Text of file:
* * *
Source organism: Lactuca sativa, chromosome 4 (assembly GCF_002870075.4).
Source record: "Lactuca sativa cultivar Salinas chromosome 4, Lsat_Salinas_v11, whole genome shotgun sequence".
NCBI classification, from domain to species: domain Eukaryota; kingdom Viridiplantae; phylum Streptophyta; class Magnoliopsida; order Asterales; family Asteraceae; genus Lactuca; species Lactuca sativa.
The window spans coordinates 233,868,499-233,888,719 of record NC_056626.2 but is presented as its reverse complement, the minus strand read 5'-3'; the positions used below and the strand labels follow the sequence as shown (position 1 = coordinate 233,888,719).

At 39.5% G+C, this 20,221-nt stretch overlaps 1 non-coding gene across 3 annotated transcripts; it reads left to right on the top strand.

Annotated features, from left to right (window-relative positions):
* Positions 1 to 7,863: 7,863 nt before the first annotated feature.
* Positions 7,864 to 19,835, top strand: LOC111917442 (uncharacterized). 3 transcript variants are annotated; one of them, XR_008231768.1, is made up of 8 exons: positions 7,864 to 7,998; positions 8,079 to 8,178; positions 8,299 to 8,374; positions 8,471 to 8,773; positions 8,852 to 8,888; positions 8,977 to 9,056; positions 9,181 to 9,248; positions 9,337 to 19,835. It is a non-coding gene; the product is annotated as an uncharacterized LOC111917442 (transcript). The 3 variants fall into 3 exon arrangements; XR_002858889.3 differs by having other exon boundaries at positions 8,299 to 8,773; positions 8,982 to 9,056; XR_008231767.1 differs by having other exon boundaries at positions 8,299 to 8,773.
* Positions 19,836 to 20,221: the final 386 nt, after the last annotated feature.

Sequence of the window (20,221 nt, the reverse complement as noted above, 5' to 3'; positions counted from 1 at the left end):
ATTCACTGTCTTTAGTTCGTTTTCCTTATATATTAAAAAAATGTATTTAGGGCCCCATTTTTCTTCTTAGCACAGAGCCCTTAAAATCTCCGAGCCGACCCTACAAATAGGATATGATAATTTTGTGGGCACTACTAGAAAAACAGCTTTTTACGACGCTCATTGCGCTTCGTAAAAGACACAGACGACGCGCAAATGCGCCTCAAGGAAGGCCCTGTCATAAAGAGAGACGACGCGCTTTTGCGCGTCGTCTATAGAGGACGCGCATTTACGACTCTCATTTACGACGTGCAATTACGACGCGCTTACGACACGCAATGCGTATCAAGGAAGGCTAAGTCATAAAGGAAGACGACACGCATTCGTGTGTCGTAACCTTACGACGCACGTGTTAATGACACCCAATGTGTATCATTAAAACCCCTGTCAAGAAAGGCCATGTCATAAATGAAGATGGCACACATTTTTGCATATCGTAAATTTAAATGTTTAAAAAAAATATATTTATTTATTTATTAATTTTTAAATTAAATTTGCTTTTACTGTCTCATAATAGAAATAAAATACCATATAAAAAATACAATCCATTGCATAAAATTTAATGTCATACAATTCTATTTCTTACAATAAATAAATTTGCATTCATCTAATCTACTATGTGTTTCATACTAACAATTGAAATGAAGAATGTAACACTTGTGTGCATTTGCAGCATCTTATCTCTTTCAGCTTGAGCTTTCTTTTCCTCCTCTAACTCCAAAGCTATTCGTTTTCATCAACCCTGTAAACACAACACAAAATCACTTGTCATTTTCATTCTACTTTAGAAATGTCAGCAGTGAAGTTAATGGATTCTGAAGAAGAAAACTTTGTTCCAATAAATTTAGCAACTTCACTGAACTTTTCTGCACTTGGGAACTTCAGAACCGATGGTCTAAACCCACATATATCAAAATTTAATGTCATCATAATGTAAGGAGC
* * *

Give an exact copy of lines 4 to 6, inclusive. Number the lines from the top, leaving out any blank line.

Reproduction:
The window spans coordinates 233,868,499-233,888,719 of record NC_056626.2 but is presented as its reverse complement, the minus strand read 5'-3'; the positions used below and the strand labels follow the sequence as shown (position 1 = coordinate 233,888,719).

At 39.5% G+C, this 20,221-nt stretch overlaps 1 non-coding gene across 3 annotated transcripts; it reads left to right on the top strand.

Annotated features, from left to right (window-relative positions):